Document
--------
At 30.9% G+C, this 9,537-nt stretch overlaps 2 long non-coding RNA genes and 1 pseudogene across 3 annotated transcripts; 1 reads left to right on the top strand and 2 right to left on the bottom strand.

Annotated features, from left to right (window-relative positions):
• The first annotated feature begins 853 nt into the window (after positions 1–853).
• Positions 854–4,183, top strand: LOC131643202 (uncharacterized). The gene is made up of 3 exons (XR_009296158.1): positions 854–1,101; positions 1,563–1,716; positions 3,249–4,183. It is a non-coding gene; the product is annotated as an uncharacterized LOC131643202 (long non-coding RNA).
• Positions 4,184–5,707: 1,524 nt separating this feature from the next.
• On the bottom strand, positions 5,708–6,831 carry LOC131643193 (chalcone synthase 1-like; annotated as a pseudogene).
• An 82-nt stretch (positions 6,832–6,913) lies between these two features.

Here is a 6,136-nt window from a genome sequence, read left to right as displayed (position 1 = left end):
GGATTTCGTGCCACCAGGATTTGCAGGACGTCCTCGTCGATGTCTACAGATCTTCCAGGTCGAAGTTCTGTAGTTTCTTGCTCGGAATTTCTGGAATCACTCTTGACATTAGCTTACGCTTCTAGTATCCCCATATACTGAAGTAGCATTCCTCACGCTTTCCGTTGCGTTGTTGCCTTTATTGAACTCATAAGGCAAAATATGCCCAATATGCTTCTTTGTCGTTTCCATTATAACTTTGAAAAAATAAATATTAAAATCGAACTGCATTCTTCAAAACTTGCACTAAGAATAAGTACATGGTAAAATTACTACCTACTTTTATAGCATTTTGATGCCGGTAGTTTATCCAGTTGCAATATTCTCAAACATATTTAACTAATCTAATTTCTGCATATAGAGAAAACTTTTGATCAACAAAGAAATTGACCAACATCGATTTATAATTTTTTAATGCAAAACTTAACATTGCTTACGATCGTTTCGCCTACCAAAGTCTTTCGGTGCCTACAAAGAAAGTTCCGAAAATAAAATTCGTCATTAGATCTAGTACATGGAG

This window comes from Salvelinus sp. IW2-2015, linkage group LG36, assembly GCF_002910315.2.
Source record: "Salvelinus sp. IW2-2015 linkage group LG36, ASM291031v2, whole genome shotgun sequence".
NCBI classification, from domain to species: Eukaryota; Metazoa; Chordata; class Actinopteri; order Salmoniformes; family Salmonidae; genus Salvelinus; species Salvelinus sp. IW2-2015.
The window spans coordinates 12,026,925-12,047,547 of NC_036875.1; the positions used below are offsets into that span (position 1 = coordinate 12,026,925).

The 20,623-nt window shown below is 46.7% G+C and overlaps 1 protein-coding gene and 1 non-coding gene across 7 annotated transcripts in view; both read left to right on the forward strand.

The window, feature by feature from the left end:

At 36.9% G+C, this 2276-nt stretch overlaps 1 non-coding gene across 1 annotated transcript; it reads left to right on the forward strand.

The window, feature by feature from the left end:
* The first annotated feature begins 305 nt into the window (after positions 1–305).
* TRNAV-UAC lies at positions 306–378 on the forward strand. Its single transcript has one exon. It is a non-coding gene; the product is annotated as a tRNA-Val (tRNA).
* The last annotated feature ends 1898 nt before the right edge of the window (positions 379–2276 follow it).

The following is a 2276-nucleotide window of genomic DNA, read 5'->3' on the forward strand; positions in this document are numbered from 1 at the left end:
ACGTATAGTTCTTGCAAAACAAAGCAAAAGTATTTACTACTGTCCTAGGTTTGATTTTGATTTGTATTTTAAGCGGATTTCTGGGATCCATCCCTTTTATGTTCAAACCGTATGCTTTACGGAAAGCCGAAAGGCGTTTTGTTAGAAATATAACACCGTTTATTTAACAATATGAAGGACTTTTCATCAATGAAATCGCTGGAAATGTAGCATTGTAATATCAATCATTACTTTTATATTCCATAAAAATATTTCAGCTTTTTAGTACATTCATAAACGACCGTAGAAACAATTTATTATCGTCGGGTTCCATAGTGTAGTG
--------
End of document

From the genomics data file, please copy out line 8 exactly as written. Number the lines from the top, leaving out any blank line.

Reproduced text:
Here is a 6,136-nt window from a genome sequence, read left to right as displayed (position 1 = left end):